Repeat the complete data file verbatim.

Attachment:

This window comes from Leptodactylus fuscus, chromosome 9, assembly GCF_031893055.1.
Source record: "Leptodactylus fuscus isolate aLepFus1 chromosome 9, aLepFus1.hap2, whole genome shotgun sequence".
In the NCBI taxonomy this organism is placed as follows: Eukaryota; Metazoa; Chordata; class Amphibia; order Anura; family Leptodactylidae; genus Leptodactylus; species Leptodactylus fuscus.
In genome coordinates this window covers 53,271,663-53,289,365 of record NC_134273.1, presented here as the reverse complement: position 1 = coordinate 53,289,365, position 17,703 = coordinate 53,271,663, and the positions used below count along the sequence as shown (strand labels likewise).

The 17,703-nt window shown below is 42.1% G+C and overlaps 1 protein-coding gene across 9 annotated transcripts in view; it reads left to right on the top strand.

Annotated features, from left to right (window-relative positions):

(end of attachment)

This window comes from Leptodactylus fuscus, chromosome 9, assembly GCF_031893055.1.
Source record: "Leptodactylus fuscus isolate aLepFus1 chromosome 9, aLepFus1.hap2, whole genome shotgun sequence".
In the NCBI taxonomy this organism is placed as follows: Eukaryota; Metazoa; Chordata; class Amphibia; order Anura; family Leptodactylidae; genus Leptodactylus; species Leptodactylus fuscus.
In genome coordinates this window covers 53,271,663-53,289,365 of record NC_134273.1, presented here as the reverse complement: position 1 = coordinate 53,289,365, position 17,703 = coordinate 53,271,663, and the positions used below count along the sequence as shown (strand labels likewise).

The 17,703-nt window shown below is 42.1% G+C and overlaps 1 protein-coding gene across 9 annotated transcripts in view; it reads left to right on the top strand.

Annotated features, from left to right (window-relative positions):